Ava shook her head. “No. What about you?” The words fell out of her mouth before she had time to catch them, and she inwardly winced. “Never mind. That’s none of my business.”
“It can be. Especially since I’m not married or entangled either.”
There could be no mistaking it now. His easy banter. The way he drew a person in with a direct and open question. The mating game, according to Brian. It all came back. The way he had enticed her before. So simple for him—the master. But she knew better than to fall for him a second time.
“We should stick to our working relationship.” Ava hoped her regret in that decision didn’t shine through. She picked up the signed fee agreement. “I’ll have my secretary make a copy for you.” She rose and moved around the desk. “How would you like to pay the retainer? Check? Credit card?”
Brian raised an eyebrow. “All business, I see.” Yet, the hint of a smile tugged at his lips. “Check. Do I make it out to you?”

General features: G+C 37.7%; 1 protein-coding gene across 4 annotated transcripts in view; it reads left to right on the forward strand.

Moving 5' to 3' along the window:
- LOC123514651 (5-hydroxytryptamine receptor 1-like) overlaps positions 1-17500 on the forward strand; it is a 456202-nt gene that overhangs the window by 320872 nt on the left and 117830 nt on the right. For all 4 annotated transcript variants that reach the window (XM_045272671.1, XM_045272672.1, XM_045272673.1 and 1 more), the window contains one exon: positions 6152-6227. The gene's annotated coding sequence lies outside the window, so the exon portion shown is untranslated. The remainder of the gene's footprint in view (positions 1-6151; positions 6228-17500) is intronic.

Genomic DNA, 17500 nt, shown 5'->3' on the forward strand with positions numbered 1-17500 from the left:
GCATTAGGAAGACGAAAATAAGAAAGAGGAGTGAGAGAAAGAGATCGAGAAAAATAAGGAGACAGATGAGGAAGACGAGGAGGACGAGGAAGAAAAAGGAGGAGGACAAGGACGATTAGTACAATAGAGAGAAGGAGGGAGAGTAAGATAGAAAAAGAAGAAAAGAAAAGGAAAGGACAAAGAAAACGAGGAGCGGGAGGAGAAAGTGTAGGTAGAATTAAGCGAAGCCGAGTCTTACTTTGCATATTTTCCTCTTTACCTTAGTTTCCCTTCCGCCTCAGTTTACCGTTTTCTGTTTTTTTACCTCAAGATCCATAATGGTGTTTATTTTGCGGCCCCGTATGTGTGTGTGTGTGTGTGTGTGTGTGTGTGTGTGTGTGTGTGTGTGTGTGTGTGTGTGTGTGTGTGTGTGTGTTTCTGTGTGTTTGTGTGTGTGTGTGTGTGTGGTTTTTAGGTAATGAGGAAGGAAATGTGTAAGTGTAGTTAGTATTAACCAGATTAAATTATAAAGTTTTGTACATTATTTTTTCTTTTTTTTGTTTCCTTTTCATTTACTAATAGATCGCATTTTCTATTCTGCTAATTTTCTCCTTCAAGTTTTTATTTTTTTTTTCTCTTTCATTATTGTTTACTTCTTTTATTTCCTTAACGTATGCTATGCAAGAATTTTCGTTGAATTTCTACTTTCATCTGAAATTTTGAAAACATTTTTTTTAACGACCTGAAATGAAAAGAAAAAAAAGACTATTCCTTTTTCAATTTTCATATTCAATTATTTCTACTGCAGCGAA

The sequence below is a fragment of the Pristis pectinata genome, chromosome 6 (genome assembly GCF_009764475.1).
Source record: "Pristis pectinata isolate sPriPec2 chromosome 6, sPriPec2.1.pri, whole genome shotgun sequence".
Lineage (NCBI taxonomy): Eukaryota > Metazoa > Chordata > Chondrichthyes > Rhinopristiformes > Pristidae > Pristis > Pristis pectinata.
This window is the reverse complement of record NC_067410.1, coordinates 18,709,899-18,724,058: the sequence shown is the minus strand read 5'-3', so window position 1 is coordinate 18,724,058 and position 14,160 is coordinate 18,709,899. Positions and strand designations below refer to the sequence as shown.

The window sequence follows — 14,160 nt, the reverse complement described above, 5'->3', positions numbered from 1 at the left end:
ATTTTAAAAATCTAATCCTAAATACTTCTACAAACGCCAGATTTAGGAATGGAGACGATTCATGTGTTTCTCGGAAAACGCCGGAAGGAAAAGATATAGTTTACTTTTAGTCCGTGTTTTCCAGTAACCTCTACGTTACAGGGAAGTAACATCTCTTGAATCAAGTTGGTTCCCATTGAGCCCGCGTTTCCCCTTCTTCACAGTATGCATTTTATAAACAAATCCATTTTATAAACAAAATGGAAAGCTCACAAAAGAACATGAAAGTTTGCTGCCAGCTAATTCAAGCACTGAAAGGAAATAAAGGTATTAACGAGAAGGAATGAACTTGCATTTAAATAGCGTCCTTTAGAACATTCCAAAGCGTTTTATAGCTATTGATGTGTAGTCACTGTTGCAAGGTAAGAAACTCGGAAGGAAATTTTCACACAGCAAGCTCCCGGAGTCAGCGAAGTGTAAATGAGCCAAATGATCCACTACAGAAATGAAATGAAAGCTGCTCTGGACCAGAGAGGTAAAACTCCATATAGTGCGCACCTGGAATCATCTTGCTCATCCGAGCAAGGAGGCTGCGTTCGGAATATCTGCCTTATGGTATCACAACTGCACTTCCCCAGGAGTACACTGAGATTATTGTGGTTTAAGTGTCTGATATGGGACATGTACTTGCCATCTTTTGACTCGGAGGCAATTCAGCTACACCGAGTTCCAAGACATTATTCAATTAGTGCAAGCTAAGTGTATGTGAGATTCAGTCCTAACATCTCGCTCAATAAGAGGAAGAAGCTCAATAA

So playful. Like he’d been that weekend. If she didn’t keep her wits about her, she’d fall right down the same rabbit hole.
“No. The firm. I’ll be right back.”
Out in the hall, she stopped to fan herself. The heat he generated should be captured for raw energy. No need to frack. She wiped away the smile inching over her lips. Do not cave in. You’ll only get hurt. Again.
Reentering her tiny, airless office with his copy of the agreement in hand, she snapped into business mode. “Thank you so much for giving our firm the chance to represent you. You won’t be sorry.” She held out her hand to shake his.
He stood, following her lead. “I’m sure I won’t.”
She would have preferred to end their contact there, but she couldn’t let him meander through the halls trying to find the exit. “I’ll show you out.”